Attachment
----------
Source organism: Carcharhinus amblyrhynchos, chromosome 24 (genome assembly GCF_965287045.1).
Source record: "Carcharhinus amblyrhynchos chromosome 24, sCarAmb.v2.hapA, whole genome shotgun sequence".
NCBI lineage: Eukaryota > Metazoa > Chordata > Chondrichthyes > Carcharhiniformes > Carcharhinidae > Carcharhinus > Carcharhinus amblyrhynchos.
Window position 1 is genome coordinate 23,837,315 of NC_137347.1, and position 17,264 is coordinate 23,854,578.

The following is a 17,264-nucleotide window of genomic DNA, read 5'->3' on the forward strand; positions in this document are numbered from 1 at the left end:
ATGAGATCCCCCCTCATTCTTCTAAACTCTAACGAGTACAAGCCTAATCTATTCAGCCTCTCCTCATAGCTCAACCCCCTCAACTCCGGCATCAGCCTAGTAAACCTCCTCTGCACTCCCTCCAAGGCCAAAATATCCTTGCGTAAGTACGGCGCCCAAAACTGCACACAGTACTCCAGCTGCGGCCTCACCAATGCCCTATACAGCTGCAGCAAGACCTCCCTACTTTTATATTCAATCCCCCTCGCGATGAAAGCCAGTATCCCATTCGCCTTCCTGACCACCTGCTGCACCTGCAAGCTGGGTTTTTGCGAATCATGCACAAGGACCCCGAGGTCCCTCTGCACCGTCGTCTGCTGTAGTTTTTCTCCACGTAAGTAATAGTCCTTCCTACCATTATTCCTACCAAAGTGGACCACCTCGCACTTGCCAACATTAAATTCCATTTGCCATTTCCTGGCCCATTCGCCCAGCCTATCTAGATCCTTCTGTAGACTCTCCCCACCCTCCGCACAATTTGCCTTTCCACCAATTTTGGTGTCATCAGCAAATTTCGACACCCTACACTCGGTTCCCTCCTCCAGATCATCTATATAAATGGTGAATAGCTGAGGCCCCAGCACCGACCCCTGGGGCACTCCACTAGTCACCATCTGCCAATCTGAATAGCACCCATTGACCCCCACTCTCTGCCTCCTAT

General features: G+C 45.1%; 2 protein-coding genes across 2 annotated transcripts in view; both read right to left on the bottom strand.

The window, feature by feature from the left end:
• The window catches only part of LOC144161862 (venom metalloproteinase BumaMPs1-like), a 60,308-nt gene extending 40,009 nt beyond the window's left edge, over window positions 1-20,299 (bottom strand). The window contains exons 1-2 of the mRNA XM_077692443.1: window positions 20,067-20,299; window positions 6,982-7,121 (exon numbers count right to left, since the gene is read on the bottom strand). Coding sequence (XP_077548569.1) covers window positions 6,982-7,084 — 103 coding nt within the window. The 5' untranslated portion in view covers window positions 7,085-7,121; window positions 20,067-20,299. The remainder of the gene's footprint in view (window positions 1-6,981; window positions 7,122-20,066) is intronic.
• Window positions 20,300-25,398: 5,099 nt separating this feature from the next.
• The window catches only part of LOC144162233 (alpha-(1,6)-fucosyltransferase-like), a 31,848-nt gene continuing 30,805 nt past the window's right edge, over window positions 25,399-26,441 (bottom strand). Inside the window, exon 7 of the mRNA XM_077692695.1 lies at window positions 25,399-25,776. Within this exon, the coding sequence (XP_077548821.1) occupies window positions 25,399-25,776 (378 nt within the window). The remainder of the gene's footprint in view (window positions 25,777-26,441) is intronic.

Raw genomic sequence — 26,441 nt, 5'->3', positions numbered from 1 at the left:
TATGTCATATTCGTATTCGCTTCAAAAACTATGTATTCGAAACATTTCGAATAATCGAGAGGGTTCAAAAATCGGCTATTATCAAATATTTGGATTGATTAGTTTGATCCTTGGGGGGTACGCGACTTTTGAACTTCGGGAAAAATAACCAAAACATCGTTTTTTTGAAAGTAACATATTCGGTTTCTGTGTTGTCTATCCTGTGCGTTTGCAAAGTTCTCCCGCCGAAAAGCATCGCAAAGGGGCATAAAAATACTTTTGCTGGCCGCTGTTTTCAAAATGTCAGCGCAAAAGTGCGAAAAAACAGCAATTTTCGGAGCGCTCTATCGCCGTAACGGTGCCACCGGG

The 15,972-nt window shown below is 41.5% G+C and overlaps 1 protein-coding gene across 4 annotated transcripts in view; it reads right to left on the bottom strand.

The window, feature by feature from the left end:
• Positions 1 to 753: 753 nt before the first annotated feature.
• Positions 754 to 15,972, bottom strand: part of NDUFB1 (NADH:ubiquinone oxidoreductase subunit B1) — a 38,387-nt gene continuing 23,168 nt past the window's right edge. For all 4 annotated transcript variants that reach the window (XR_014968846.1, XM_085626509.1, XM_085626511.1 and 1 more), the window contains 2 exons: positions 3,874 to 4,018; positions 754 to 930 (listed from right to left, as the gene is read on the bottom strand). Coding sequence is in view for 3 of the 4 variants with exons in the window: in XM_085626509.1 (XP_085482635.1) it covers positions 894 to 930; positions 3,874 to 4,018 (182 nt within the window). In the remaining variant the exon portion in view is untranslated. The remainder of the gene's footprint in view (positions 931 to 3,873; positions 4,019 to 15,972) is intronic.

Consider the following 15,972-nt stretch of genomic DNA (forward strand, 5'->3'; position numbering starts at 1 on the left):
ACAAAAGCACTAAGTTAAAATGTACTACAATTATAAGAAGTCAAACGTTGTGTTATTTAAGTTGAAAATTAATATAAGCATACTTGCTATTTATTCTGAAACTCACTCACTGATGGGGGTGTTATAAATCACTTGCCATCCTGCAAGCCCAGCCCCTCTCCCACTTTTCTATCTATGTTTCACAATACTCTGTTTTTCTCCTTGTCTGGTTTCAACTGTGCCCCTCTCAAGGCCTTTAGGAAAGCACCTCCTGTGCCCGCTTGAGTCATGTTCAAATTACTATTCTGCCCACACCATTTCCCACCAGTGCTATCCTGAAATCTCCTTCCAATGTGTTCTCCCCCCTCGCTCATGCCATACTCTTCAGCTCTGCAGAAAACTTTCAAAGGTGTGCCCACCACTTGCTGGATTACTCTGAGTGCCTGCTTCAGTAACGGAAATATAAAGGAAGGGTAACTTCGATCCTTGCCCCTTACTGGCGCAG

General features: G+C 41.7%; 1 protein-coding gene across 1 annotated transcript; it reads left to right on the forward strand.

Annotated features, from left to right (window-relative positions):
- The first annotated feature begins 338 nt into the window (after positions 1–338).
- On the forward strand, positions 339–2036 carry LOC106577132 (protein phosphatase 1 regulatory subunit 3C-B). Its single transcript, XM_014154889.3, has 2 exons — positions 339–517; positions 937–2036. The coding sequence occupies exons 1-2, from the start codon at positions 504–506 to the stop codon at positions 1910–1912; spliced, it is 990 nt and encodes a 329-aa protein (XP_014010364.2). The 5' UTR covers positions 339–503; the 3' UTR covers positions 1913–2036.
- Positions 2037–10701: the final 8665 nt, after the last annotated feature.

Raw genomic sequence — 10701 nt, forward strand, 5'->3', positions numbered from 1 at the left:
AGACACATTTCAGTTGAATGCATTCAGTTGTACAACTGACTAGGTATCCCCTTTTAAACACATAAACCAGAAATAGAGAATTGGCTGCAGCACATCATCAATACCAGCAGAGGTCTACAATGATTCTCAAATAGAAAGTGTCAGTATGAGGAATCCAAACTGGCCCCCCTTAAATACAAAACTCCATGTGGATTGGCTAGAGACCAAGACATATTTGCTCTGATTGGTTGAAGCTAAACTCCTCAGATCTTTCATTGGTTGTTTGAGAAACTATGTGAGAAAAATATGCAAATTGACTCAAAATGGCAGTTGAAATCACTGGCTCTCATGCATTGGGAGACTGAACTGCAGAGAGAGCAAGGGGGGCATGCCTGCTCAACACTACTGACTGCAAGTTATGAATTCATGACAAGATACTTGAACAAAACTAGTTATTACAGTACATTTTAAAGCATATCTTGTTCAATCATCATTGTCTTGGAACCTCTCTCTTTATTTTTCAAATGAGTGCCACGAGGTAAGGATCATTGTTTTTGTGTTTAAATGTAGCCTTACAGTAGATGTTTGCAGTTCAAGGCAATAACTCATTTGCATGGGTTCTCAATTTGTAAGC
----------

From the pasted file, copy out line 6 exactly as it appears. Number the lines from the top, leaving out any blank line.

ATGAGATCCCCCCTCATTCTTCTAAACTCTAACGAGTACAAGCCTAATCTATTCAGCCTCTCCTCATAGCTCAACCCCCTCAACTCCGGCATCAGCCTAGTAAACCTCCTCTGCACTCCCTCCAAGGCCAAAATATCCTTGCGTAAGTACGGCGCCCAAAACTGCACACAGTACTCCAGCTGCGGCCTCACCAATGCCCTATACAGCTGCAGCAAGACCTCCCTACTTTTATATTCAATCCCCCTCGCGATGAAAGCCAGTATCCCATTCGCCTTCCTGACCACCTGCTGCACCTGCAAGCTGGGTTTTTGCGAATCATGCACAAGGACCCCGAGGTCCCTCTGCACCGTCGTCTGCTGTAGTTTTTCTCCACGTAAGTAATAGTCCTTCCTACCATTATTCCTACCAAAGTGGACCACCTCGCACTTGCCAACATTAAATTCCATTTGCCATTTCCTGGCCCATTCGCCCAGCCTATCTAGATCCTTCTGTAGACTCTCCCCACCCTCCGCACAATTTGCCTTTCCACCAATTTTGGTGTCATCAGCAAATTTCGACACCCTACACTCGGTTCCCTCCTCCAGATCATCTATATAAATGGTGAATAGCTGAGGCCCCAGCACCGACCCCTGGGGCACTCCACTAGTCACCATCTGCCAATCTGAATAGCACCCATTGACCCCCACTCTCTGCCTCCTAT